We are in the festive season, let’s be vigilant and responsible

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TODAY is 2 December 2021 and that means we are officially in the festive season. Worryingly, the festive season is starting when Southern Africa, Lesotho included, is faced with another wave of Covid-19 infections. Even more worrying is the discovery of the Omicron variant whose traits are still but new to our scientists.

That several cases have so far been discovered in neighbouring South Africa should be a cause for serious concern for Basotho particularly if we consider what happened in the last festive period. We remember with extreme fear the pace at which Covid-19 cases rose from mid-December until around February 2021 when the numbers started decelerating.

The reason for the sharp increase in cases and the eventual deaths of hundreds of our citizens was because thousands of Basotho shuttled between Lesotho and South Africa, the epicentre of the pandemic in Africa, using illegal borders. This because they wanted to avoid paying for Covid-19 test costs since no one can cross the borders without testing negative for the dreaded disease. While dodging the authorities helped the travellers save money, the cost was higher as lives were lost in the end. Thousands of cases were recorded in just a few months and hundreds of people died.

Apart from the deaths, the government was forced into locking down the economy because of the surge in cases. Thousands lost their jobs and the economy suffered immensely. Sporting activities were intermittently banned, schools were closed, restaurants and bars were shut down and factories were closed. When the economy gradually started reopening, the damage had long been done.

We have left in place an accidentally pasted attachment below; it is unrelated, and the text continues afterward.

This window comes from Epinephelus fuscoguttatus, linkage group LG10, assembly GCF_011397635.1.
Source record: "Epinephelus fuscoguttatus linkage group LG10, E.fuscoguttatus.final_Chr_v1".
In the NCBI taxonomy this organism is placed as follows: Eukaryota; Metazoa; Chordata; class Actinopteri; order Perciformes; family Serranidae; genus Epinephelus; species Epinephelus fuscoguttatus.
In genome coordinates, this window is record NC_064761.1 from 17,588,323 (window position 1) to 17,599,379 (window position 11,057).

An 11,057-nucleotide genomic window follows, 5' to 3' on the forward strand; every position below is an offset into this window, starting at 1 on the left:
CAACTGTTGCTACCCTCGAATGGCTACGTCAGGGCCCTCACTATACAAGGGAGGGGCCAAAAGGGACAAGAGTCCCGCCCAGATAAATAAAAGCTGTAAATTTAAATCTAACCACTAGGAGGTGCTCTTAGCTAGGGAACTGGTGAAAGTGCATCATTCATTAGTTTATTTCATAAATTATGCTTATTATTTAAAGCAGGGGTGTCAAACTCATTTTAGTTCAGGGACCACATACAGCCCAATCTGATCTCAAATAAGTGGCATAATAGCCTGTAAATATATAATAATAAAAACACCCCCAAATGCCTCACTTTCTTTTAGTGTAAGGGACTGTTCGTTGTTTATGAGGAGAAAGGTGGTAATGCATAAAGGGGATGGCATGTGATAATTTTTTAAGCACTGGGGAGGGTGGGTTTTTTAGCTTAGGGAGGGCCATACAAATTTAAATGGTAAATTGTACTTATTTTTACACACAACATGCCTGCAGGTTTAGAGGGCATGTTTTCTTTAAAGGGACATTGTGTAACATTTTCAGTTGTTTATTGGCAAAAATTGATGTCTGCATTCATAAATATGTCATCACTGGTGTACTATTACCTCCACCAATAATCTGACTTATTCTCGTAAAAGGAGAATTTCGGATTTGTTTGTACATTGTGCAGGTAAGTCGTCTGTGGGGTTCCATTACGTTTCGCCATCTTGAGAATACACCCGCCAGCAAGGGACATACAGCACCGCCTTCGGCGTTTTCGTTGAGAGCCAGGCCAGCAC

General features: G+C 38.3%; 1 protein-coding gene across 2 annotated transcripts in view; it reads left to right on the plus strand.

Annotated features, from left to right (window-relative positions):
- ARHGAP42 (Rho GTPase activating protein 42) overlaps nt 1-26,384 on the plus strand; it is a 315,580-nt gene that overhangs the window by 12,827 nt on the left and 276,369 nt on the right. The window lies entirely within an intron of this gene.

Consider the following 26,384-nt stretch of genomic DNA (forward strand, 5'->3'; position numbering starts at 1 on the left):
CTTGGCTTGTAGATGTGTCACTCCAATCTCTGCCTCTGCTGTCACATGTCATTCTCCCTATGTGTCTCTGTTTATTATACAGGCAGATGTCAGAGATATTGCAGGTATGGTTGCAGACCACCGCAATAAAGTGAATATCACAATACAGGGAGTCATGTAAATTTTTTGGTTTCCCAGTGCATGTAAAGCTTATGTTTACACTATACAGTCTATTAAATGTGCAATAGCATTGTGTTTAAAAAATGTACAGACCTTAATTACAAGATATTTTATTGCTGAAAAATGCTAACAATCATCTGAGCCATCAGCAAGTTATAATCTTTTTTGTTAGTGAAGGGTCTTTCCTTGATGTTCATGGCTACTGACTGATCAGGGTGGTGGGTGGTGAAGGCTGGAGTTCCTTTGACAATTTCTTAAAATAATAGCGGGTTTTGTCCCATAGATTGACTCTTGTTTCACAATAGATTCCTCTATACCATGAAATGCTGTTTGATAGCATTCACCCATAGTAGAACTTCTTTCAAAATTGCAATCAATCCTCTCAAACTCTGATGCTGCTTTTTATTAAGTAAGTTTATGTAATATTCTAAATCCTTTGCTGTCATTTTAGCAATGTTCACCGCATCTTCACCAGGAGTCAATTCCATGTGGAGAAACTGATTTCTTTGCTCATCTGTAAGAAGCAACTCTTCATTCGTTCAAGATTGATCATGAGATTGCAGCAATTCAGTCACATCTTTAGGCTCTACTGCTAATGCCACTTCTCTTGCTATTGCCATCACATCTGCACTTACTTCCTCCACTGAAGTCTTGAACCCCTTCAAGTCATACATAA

Just like any other year, we are expecting thousands to travel for the Christmas holidays. And given the laxity with which we have been going about our business, disregarding Covid-19 regulations in the last few months, we are likely to have a repeat of what happened in the last festive season if not worse. While we get solace from the ongoing vaccination programme, scientists have been clear that in Omicron, we are dealing with a totally new animal. In these early stages, no one knows the severity of the variant and whether or not it responds to any of the available medication. Early indications are that some of the available vaccines are ineffective when it comes to this new variant. Some countries have even said that the new variant is more difficult to detect and is even more infectious than the previous Delta variant. Still, there has been relative apathy towards vaccination and unscrupulous heath workers have gone to the extent of selling vaccination cards to those who are vaccine averse.

This calls for maximum vigilance of authorities as well as the public. We commend the National Covid-19 Secretariat (NACOSEC) for the vaccination campaign launched yesterday, wherein inbound Basotho travellers needing to be vaccinated will be inoculated at all ports of entry.  The campaign will go a long way in ensuring that Lesotho vaccinates more people this festive season.

According to NACOSEC, by the end of this month, Lesotho should have vaccinated 1, 6 million people. This is a huge ask considering that as of last Thursday, when the last update was issued, Lesotho had vaccinated 711 393 people, just 35, 6 percent of the target. NACOSEC and the government can only do so much but it must be every citizen’s responsibility to get the Covid-19 shot. Similarly, it is our responsibility to report any travellers who cross into and out of the country using undesignated border points. Apart from the act being outright criminality, those same people put the whole population at the risk of infecting others. It is the same cross infections between vaccinated and unvaccinated people which provide fertile conditions for the mutation of Covid-19 into new variants like the latest Omicron one. What is even more scary is that handling a new variant is similar to shooting in the dark with no clue where or what your target is, particularly in its early stages.

It is for these and other reasons that we urge Basotho and all who intend to grace our beautiful country this festive season to be vigilant and act responsibly. We are not prepared for more deaths and loss of livelihoods. We are not prepared to see the already decimated textile sector cutting more jobs as well as other sectors succumbing. Similarly, our fickle economy cannot sustain any new lockdown measures. Our children cannot equally afford to be locked out of school for a single day further.

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